Water use in California has not been in a vacuum for over a century. To put it otherwise is grossly misleading.

Los Angeles also drains life from the Owens Valley to import snowmelt that nature never intended to find within 150 miles of the Pacific Ocean. The City of Angels and its neighbors also operate the state water project to divert snowmelt from the slopes of the Western Sierra to deprive it of use by the basin’s natural water users.

Both regions are in the grip of a drought made worse by water exports to coastal basins in southern California.

And as reprehensible as that may sound to those who still view the water wars as a North-South feud or even a coastal-inland California tussle, that’s not what’s most embarrassing.

The Los Angeles Basin – for the most part – has done a Herculean job of reducing per capita water use since the 1975-76 drought. Manteca, Lathrop, and Ripon—as well as most communities in the Central Valley—now exceed the per capita water consumption of typical cities in the Los Angeles Basin.

It is a reality 180 degrees different from that of 42 years ago.

Water consumption per capita has also decreased here. The big difference is the density and size of the average housing plot.

Ninety percent of the LA basin is non-lot homes with average overall lot sizes of 7,000 square feet and above. We continue to build more with approximately 7,000 more units out of nearly 11,000 in the approval pipeline yet to be built in the same category.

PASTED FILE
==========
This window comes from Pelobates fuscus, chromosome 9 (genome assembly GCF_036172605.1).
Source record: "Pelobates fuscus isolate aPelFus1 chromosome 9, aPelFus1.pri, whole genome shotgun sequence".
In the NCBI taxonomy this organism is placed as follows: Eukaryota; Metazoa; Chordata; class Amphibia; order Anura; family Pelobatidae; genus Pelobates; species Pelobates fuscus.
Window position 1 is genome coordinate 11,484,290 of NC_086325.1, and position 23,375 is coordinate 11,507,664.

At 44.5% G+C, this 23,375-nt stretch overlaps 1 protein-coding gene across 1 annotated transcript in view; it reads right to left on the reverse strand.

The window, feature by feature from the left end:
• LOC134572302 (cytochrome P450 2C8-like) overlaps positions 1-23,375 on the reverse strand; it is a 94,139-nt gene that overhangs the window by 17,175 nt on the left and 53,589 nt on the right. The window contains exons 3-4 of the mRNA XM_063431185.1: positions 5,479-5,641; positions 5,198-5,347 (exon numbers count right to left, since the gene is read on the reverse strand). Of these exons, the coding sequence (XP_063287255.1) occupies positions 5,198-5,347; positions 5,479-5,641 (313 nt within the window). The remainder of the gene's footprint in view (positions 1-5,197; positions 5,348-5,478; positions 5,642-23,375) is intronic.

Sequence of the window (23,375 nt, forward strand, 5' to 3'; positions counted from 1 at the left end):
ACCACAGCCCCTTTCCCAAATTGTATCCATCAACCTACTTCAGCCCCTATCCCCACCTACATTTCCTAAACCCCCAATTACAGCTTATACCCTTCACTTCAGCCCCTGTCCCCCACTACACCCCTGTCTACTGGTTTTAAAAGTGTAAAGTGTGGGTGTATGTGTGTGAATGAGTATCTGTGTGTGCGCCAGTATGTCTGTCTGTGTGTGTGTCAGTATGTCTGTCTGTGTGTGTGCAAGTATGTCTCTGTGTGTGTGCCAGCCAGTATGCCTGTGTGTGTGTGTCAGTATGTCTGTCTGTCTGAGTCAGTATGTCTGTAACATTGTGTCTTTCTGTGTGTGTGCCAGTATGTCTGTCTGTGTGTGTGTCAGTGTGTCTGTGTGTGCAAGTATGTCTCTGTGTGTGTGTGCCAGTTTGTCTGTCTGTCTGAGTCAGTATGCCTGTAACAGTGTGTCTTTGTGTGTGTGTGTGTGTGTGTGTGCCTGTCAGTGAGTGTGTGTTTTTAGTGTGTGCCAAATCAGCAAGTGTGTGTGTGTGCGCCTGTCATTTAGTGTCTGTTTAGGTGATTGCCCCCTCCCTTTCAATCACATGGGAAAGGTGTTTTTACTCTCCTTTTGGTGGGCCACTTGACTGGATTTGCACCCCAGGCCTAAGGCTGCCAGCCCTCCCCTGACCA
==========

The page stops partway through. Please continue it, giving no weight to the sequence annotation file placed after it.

That said, Los Angeles and places like Las Vegas literally live on borrowing — that is, supplying — water from a pond.

Water from the Owens Valley watershed was never meant to flow farther south as Owens Lake, which is now a dusty, near-puddle version of the massive, vibrant lake teeming with wild animals as it was before LA took it over a century ago. .

The same goes for water that is pumped repeatedly to flow uphill and into the LA Basin that would normally have drained into San Francisco Bay from the far north and south on the slopes west of the Sierra.

This is not a lecture on how to undo the ringing of a bell that cannot be undone.